All of us made it across Knife Edge without difficulty. The day was calm, hot and sunny. In fact, I heard more complaints about the glaring sun and swarming flies than comments about the dangerous drop to both sides of the trail.
As we neared the end of Knife Edge, I looked ahead to the enormous cairn on Baxter Peak and was surprised to see a person waving their hands in the air and shouting my name. It was my cousin Eve Jordan, who had hiked up Abol Trail with another group from our campground that morning. We were arriving at the top
of the mountain at the same time — a lucky coincidence.
On Baxter Peak, we joined the second hiking group: Eve and her parents, Bruce and Kerry Jordan (my uncle and aunt); my cousin Megan Clark (sister of Sara, in my group); my mother, Joyce Clark Sarnacki; and friends Christene Berg, Elizabeth Clayton, Gary Robinson and Jeff McBurnie.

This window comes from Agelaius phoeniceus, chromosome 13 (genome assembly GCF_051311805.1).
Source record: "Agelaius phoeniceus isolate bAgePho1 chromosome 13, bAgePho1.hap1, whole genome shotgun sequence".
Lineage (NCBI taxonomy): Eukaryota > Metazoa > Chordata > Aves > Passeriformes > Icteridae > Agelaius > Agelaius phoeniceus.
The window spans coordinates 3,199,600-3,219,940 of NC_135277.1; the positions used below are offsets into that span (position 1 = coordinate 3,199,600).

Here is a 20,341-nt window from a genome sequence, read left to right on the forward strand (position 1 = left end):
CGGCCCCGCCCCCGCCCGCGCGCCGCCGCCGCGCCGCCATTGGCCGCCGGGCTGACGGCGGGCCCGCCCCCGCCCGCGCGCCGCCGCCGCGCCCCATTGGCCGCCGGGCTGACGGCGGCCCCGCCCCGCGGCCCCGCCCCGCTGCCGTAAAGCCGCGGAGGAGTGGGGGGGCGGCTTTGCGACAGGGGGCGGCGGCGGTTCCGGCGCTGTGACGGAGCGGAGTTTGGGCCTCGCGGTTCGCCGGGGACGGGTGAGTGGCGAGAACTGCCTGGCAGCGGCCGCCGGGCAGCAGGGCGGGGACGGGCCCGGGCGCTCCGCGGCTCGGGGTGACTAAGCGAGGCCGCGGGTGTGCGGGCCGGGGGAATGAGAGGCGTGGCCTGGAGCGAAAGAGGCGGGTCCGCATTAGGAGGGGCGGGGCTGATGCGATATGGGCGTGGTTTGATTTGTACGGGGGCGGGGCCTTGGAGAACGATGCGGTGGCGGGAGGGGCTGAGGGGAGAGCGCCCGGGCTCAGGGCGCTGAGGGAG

After taking traditional photos by the summit sign, we ate lunch and decided to head down the mountain together. Starting on Hunt Trail, which is also the Appalachian Trail, we crossed the alpine tablelands of Katahdin, a fairly flat expanse of low-lying alpine plants and scattered boulders. At a juncture at Thoreau Spring, we turned left onto the Abol Trail for a steep and rocky descent of 2.8 miles to Abol Campground. (My group had planned to hike down Hunt Trail, but opted to stick with the second group, which had planned to hike down Abol Trail.) The entire hike was 7.2 miles.